“It’s your MI5 contact.”
“It’s your art thief on the lam and your grandfather whose house was broken into. If we walked into a bunch of arms traffickers, I’d make the call. I’ll rent the car.” He dipped a hand into her jacket pocket and withdrew her phone, then folded her fingers around it and winked.
“Tell Yank I said hi.”
“All right. It does make sense that I make the call. I’ll check with my brother at the same time to see if he knows anything about the break-in.”
Colin took the lead as they switched their route and started toward the car rental kiosks. Emma unlocked her phone and hit Yank’s cell phone number. It was early in Boston but Yank picked up on the first ring. “I just had a call from MI5. They know you’re in London and called Oliver York this morning, asked if you have an idea where to find him. Imagine that.”
“We don’t know where he is. Do they know the identity of the dead man?”
“Not yet. Where’s your grandfather?”
“I haven’t been in touch with him since we left Dublin. We stopped to see him on the way to the airport. He was having tea on the terrace.”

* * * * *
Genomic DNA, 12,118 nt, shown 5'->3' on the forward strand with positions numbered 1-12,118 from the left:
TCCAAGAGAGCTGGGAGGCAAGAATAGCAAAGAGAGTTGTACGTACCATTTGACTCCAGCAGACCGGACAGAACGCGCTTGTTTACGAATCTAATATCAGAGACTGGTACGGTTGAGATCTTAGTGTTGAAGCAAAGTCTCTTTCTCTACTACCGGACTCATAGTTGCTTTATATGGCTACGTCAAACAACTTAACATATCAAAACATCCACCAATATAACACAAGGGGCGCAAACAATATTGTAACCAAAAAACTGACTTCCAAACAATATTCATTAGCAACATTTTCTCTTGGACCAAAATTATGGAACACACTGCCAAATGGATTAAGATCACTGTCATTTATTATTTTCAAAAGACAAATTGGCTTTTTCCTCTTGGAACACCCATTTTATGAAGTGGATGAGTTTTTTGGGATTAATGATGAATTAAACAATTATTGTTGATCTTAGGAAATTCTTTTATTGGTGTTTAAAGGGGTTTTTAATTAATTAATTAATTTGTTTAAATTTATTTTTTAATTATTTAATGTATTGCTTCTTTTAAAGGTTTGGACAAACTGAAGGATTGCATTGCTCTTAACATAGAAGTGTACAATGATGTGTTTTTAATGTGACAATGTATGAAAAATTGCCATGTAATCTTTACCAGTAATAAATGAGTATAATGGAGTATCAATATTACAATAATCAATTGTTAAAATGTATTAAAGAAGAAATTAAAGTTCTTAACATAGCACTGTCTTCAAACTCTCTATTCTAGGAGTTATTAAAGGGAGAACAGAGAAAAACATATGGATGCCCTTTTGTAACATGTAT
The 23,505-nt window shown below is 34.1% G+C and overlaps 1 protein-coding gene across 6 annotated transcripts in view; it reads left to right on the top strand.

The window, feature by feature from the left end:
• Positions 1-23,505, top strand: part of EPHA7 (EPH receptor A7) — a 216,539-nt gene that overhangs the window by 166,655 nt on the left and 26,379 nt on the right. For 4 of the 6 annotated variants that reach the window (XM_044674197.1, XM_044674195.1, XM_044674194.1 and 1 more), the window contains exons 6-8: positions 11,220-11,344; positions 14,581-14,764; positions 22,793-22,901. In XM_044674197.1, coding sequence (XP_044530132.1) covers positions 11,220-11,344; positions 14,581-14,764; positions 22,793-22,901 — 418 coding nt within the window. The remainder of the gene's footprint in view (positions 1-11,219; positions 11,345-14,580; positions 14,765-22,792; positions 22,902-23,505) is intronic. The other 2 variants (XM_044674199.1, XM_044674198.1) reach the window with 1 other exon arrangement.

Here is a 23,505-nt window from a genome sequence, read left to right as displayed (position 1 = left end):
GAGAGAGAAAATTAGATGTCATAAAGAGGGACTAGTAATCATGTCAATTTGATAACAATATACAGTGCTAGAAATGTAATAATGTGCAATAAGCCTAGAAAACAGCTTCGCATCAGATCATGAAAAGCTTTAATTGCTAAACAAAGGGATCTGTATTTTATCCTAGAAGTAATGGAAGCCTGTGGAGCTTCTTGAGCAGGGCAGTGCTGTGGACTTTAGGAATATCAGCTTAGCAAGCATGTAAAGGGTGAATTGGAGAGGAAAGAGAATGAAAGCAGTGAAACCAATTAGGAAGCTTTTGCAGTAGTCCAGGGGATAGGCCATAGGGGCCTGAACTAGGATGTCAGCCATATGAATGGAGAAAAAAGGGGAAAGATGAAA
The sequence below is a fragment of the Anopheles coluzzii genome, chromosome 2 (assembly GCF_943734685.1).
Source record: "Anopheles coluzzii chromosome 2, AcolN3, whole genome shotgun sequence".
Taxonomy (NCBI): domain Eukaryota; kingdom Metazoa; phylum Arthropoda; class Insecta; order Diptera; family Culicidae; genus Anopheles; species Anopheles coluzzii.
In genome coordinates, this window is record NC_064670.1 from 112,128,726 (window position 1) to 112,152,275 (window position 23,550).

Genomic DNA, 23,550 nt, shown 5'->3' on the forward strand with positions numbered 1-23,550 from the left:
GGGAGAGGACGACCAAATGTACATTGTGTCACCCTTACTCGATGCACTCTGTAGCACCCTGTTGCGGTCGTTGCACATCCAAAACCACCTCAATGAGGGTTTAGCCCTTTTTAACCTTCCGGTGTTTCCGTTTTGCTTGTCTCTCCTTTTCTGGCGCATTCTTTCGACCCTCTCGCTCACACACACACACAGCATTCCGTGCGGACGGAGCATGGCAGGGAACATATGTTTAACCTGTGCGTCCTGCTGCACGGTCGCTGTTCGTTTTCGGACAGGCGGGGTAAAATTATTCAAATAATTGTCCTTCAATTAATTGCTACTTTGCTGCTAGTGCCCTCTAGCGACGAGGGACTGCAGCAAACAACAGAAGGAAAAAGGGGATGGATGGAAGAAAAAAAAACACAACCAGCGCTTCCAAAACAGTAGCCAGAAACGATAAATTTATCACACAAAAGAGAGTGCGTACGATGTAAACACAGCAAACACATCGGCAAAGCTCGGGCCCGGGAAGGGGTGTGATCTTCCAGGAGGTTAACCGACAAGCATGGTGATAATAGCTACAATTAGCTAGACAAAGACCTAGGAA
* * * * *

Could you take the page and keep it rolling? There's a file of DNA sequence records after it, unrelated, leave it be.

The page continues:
“Has Oliver been in touch with him?”
“Not that I’m aware of.”
“Will he now that he’s on the run? Those two have an unusual friendship.”
“Anything is possible,” Emma said.
“Keep me posted. I’ll see if what we can do on our end.”
Yank disconnected without further comment. A short conversation. Emma pictured him at his Back Bay apartment with his wife, Lucy, a clinical psychologist who’d opened up a knitting shop on Newbury Street after balking at moving from their home and her work in northern Virginia. As unorthodox and risky as his brainchild, HIT, was, Yank was a straight arrow. Late forties, chiseled good looks, crisp suits and dedicated to the FBI. He’d known what he was getting into when he’d gone after her—an ex-nun and a Sharpe—to join the FBI and then to become a part of his unique team.